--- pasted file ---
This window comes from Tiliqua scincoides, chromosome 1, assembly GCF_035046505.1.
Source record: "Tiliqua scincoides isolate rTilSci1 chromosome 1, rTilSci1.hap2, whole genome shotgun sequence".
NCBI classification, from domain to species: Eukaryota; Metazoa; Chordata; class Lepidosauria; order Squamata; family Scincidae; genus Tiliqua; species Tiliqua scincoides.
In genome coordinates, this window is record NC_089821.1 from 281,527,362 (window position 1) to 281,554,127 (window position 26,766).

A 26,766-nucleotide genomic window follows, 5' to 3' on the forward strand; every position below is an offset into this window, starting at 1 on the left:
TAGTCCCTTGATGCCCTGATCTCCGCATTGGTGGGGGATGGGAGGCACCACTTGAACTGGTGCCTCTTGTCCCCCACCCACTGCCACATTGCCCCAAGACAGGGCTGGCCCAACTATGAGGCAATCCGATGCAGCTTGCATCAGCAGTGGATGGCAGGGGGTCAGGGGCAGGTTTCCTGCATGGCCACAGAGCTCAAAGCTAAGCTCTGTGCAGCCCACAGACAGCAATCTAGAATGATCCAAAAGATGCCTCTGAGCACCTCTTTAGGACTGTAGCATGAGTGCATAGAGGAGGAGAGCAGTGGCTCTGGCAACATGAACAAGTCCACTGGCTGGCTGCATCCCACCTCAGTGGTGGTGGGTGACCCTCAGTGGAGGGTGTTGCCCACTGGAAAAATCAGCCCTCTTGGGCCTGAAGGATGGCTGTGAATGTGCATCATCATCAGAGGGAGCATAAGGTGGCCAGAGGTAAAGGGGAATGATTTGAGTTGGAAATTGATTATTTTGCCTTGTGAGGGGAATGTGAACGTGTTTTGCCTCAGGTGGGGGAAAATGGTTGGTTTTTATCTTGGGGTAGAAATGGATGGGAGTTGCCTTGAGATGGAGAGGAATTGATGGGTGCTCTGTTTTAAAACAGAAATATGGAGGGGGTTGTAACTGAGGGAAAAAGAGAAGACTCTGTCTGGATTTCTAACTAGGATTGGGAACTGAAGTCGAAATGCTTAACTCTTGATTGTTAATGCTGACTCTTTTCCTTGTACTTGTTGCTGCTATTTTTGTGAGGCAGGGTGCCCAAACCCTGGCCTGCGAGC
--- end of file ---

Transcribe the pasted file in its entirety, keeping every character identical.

This window comes from Tiliqua scincoides, chromosome 1, assembly GCF_035046505.1.
Source record: "Tiliqua scincoides isolate rTilSci1 chromosome 1, rTilSci1.hap2, whole genome shotgun sequence".
NCBI classification, from domain to species: Eukaryota; Metazoa; Chordata; class Lepidosauria; order Squamata; family Scincidae; genus Tiliqua; species Tiliqua scincoides.
In genome coordinates, this window is record NC_089821.1 from 281,527,362 (window position 1) to 281,554,127 (window position 26,766).

A 26,766-nucleotide genomic window follows, 5' to 3' on the forward strand; every position below is an offset into this window, starting at 1 on the left:
TAGTCCCTTGATGCCCTGATCTCCGCATTGGTGGGGGATGGGAGGCACCACTTGAACTGGTGCCTCTTGTCCCCCACCCACTGCCACATTGCCCCAAGACAGGGCTGGCCCAACTATGAGGCAATCCGATGCAGCTTGCATCAGCAGTGGATGGCAGGGGGTCAGGGGCAGGTTTCCTGCATGGCCACAGAGCTCAAAGCTAAGCTCTGTGCAGCCCACAGACAGCAATCTAGAATGATCCAAAAGATGCCTCTGAGCACCTCTTTAGGACTGTAGCATGAGTGCATAGAGGAGGAGAGCAGTGGCTCTGGCAACATGAACAAGTCCACTGGCTGGCTGCATCCCACCTCAGTGGTGGTGGGTGACCCTCAGTGGAGGGTGTTGCCCACTGGAAAAATCAGCCCTCTTGGGCCTGAAGGATGGCTGTGAATGTGCATCATCATCAGAGGGAGCATAAGGTGGCCAGAGGTAAAGGGGAATGATTTGAGTTGGAAATTGATTATTTTGCCTTGTGAGGGGAATGTGAACGTGTTTTGCCTCAGGTGGGGGAAAATGGTTGGTTTTTATCTTGGGGTAGAAATGGATGGGAGTTGCCTTGAGATGGAGAGGAATTGATGGGTGCTCTGTTTTAAAACAGAAATATGGAGGGGGTTGTAACTGAGGGAAAAAGAGAAGACTCTGTCTGGATTTCTAACTAGGATTGGGAACTGAAGTCGAAATGCTTAACTCTTGATTGTTAATGCTGACTCTTTTCCTTGTACTTGTTGCTGCTATTTTTGTGAGGCAGGGTGCCCAAACCCTGGCCTGCGAGC